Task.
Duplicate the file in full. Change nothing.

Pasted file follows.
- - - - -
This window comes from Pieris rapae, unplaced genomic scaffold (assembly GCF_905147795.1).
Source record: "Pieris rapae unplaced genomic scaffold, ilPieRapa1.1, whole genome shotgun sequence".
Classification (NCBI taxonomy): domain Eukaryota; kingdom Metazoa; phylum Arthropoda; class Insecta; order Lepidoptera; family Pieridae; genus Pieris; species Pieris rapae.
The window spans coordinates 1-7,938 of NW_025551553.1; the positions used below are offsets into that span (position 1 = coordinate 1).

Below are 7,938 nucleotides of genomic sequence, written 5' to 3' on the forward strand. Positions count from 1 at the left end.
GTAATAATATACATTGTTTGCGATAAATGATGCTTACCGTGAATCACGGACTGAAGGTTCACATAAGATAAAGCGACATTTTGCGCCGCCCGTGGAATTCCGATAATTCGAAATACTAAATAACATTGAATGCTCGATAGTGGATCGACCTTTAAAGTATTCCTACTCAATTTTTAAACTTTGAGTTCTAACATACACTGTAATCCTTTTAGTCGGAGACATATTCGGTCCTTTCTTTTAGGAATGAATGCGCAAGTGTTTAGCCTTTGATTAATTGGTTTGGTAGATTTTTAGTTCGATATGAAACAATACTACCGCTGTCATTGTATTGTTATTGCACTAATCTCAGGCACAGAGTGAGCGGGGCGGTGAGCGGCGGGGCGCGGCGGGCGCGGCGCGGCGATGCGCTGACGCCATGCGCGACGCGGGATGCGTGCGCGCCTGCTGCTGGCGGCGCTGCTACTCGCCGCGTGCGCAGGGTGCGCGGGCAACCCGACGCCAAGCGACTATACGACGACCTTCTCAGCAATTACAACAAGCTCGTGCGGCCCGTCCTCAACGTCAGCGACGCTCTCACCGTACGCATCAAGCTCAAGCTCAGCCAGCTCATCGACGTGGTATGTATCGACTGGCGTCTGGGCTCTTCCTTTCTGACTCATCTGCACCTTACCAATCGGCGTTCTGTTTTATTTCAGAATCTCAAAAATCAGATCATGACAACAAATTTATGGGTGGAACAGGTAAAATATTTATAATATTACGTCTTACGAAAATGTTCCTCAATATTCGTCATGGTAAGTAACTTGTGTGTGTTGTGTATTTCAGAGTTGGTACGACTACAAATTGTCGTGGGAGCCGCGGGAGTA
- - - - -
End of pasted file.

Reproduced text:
This window comes from Pieris rapae, unplaced genomic scaffold (assembly GCF_905147795.1).
Source record: "Pieris rapae unplaced genomic scaffold, ilPieRapa1.1, whole genome shotgun sequence".
Classification (NCBI taxonomy): domain Eukaryota; kingdom Metazoa; phylum Arthropoda; class Insecta; order Lepidoptera; family Pieridae; genus Pieris; species Pieris rapae.
The window spans coordinates 1-7,938 of NW_025551553.1; the positions used below are offsets into that span (position 1 = coordinate 1).

Below are 7,938 nucleotides of genomic sequence, written 5' to 3' on the forward strand. Positions count from 1 at the left end.
GTAATAATATACATTGTTTGCGATAAATGATGCTTACCGTGAATCACGGACTGAAGGTTCACATAAGATAAAGCGACATTTTGCGCCGCCCGTGGAATTCCGATAATTCGAAATACTAAATAACATTGAATGCTCGATAGTGGATCGACCTTTAAAGTATTCCTACTCAATTTTTAAACTTTGAGTTCTAACATACACTGTAATCCTTTTAGTCGGAGACATATTCGGTCCTTTCTTTTAGGAATGAATGCGCAAGTGTTTAGCCTTTGATTAATTGGTTTGGTAGATTTTTAGTTCGATATGAAACAATACTACCGCTGTCATTGTATTGTTATTGCACTAATCTCAGGCACAGAGTGAGCGGGGCGGTGAGCGGCGGGGCGCGGCGGGCGCGGCGCGGCGATGCGCTGACGCCATGCGCGACGCGGGATGCGTGCGCGCCTGCTGCTGGCGGCGCTGCTACTCGCCGCGTGCGCAGGGTGCGCGGGCAACCCGACGCCAAGCGACTATACGACGACCTTCTCAGCAATTACAACAAGCTCGTGCGGCCCGTCCTCAACGTCAGCGACGCTCTCACCGTACGCATCAAGCTCAAGCTCAGCCAGCTCATCGACGTGGTATGTATCGACTGGCGTCTGGGCTCTTCCTTTCTGACTCATCTGCACCTTACCAATCGGCGTTCTGTTTTATTTCAGAATCTCAAAAATCAGATCATGACAACAAATTTATGGGTGGAACAGGTAAAATATTTATAATATTACGTCTTACGAAAATGTTCCTCAATATTCGTCATGGTAAGTAACTTGTGTGTGTTGTGTATTTCAGAGTTGGTACGACTACAAATTGTCGTGGGAGCCGCGGGAGTA